Home » QR Codes Track Fresh Produce from Field to Fridge
Q:Tell me about Emerald Packaging’s customers and their needs and requirements.
Todd Somers: The customer base focuses predominantly on fresh cut produce, but it does cross over into various food categories such as bakery, confectionary and frozen foods. Printed packaging has grown in importance within the marketplace, whereas years ago you may have seen things called “naked packs” where there was no packaging at all, or a standard one or two-color print UPC PLU (product look up). Those products have been replaced almost across-the-board by custom printed packaging, providing marketing outlets to packers and retailers.
Being a printer of flexible packaging, we have really capitalized on that. And so what we do here is extrude polyethylene and take that polyethylene and print on it…up to 10 colors. We run three 6-color presses, two 8-color presses and one 10-color press and then we take that film and turn it into a finished product.
Q:Tell me about the need to add additional equipment to your operation.
Somers: We had a new project for unit-level traceability. It was brought to us by one of our customers, Growers Express (Green Giant) who wanted to more concisely target where its product was packaged, the day it was packaged, etc. This was primarily for food safety and traceability, but also for marketing reasons.
The concept revolved around having a human readable and a QR code printed onto a package that was unique to each individual package. And then that unique code printed on the package would be boxed, with a label on the box saying in essence inside this box is numbers 1 through 3,000. It would go out to a field and then be scanned with a GEO tracker, the date and location code. Then there would be the history and the record of where something was packed, the field it was packed in, and so forth.
The idea is that should there be any type of food borne illness, it could be tracked back to the specific field so that any tainted product could be isolated and removed from public consumption, rather than a complete recall that could affect perfectly good produce (just like we saw a few years ago with spinach that was recalled that ended up being perfectly fine).
Q:The codes and information being printed onto the bags are ultimately for your customer Growers Express. What benefits have been realized?
Somers: It is probably still a little early to express all of the benefits, but one of the main benefits we are seeing is code legibility. And that has been very important. We are going out to a customer base that, like most customer bases, is pretty unforgiving. If there were any technical issues or issues in terms of scanning or being able to read those codes, it would get back to Growers Express, then to us, then to Domino, and it simply hasn’t been happening. So it has been very positive.
Q: Do you have other customers like Growers Express who are interested in doing this same type of printing onto their packaging?
Somers: Yes, we do have other customers who are looking at the technology and talking to us about bringing it on board into their operation, and I am convinced that it will happen. It’s going to take some time though because what we are doing here is not a closed loop. The packers themselves, especially those in field packing, have a lot of work to do on their end as well in terms of infrastructure in order to be able to handle it. They have to be able to have multiple scanners, and scan codes in the field, and train people.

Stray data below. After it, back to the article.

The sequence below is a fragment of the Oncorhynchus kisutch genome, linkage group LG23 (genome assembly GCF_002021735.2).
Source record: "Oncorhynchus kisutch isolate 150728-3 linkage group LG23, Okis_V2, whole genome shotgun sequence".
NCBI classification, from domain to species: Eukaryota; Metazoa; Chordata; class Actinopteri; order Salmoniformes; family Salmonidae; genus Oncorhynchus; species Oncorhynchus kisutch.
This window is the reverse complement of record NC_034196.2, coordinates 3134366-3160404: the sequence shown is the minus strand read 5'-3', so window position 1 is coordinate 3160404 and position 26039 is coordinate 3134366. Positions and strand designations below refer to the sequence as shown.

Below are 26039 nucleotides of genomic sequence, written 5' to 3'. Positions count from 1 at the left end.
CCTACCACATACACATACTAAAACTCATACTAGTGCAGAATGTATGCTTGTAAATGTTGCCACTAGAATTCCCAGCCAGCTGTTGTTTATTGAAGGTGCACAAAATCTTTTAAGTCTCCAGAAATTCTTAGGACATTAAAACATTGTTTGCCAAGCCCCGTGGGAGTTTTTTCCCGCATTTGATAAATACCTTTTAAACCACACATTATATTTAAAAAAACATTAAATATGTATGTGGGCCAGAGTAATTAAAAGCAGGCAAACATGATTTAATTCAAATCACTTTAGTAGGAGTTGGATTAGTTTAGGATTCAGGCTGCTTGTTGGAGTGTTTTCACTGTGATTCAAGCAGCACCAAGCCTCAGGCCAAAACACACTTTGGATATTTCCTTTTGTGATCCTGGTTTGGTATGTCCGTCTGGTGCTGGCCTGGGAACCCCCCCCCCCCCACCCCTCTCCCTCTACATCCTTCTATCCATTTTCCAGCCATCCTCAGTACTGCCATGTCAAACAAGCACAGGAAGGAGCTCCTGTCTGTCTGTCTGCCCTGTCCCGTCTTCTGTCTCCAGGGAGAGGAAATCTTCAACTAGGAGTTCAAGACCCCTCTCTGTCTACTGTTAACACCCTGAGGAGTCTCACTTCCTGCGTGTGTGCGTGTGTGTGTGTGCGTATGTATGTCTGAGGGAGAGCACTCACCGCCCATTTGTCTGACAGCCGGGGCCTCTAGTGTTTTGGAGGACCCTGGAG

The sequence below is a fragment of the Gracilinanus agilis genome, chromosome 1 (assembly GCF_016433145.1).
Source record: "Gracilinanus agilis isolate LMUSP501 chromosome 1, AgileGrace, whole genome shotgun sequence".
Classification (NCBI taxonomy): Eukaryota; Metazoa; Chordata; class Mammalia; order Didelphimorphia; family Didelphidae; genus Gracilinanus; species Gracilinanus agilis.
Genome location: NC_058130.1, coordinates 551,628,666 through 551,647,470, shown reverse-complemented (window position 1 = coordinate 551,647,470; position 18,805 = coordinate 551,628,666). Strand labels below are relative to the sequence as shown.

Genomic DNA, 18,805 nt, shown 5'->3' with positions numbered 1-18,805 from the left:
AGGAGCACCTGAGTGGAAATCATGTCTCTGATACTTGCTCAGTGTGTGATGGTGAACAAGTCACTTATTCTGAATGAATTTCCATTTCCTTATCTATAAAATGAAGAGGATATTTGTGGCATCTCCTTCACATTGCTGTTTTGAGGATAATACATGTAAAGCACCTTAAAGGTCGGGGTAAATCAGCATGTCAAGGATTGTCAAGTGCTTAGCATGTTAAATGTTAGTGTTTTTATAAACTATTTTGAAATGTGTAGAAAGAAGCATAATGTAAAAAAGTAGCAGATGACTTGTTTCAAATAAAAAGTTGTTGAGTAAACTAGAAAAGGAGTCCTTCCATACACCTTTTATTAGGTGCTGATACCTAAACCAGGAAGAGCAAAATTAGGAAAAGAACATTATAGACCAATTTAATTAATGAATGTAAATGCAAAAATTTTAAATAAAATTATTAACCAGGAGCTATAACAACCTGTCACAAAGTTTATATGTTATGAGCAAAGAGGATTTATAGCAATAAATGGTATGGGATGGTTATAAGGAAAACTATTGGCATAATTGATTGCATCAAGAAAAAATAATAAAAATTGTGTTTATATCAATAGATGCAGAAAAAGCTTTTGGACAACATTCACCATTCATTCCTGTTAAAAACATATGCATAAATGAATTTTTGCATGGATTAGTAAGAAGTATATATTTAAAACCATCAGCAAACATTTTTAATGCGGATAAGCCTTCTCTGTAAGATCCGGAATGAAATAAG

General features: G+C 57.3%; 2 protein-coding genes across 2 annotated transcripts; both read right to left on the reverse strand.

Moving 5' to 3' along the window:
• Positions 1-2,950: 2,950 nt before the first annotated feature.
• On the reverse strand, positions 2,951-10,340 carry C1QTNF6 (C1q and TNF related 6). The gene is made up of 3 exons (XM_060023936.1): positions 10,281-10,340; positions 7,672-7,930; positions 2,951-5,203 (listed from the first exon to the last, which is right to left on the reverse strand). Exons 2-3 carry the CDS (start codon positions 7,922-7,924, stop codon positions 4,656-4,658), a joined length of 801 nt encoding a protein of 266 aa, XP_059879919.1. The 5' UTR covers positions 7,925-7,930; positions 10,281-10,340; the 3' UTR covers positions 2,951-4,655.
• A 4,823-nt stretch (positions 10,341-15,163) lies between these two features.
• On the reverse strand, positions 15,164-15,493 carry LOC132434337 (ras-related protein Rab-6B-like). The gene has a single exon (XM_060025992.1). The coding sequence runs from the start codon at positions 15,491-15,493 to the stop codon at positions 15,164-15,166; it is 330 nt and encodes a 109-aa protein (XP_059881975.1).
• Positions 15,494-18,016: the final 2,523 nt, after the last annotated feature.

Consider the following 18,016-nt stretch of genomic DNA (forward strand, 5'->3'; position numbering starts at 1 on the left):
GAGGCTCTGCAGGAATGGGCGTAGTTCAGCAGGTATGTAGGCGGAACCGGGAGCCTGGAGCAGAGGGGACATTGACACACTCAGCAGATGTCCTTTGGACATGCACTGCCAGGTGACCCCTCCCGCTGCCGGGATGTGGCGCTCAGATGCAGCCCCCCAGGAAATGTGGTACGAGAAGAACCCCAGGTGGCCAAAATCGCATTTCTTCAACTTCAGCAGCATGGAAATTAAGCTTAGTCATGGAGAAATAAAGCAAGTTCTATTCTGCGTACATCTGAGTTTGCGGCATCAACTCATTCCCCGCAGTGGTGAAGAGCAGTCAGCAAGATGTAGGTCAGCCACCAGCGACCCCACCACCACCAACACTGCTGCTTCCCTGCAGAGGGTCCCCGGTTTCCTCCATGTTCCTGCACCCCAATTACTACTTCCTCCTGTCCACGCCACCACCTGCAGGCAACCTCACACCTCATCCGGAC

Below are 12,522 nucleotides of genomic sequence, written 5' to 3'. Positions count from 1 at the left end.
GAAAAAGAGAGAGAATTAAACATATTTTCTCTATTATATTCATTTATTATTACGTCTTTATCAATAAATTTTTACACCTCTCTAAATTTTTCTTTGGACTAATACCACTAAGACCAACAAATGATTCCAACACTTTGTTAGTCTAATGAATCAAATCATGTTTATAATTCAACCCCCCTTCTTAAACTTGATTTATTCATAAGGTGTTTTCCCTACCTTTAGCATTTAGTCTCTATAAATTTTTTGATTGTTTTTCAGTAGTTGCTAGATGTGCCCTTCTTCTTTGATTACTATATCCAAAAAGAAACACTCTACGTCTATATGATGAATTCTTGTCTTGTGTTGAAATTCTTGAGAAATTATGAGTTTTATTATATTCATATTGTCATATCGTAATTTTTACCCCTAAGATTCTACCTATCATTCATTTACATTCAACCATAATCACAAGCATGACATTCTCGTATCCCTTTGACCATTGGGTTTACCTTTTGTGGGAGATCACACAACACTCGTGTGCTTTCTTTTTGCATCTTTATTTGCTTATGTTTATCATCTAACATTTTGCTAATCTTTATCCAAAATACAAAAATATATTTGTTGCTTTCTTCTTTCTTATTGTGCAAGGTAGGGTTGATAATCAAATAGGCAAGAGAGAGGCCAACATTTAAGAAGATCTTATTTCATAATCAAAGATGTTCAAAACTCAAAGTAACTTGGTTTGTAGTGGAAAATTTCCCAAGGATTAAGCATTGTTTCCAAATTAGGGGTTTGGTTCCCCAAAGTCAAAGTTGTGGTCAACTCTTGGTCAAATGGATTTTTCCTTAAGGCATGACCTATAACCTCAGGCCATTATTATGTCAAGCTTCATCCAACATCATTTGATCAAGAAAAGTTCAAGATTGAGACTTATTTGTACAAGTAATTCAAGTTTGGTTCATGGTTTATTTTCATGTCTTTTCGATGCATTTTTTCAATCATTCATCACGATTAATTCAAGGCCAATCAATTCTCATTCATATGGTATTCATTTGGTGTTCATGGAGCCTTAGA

For example, they may be packing in 13 to 18 different fields, on any given day, going through well over a million units in a day. And so many of them, while realizing the benefits of the technology, see the shortcomings of their own infrastructure in terms of being able to handle it, and have to make decisions on if they want to implement it, how to implement it, and across what SKUs they want to do that. And so it is a little bit more complex than just going to a customer saying we are able to provide you this product with a unique code on every bag, labeled appropriately and so on.
There still is a level of discipline and education within the packers that requires them to think through how they want to do something like this.
One way to look at it is that the codes themselves on every single bag are unique, the QR and the human readable codes. However that has no information behind it from the time it leaves Emerald Packaging. It simply is a number with a bunch of blank fields behind it. And it is not until the time that the product is packed in the field that the data is then populated to show what the item is, where it was packed, who the specific packers were, so on and so forth.
Q:How many bags are being printed with the new printer?
Somers: In a calendar year, we will print 12 to 15 million units with the Bitjet, and that’s just on the limited SKUs that we are rolling out right now for Growers Express. Overall, here at Emerald Packaging, we are putting out upwards of 2 billion units/year. That is either plastic bags or impressions for form/fill/seal applications in total for all customers.
This issue of Flexible Packaging spotlights today’s flexible films; packaging line automation along with a case study; coverage on COVID-19 medical mask material, hand sanitizer packaged in single-use sachets; and sanitizing wipes, along with a brand renew of a popular jerky snack brand.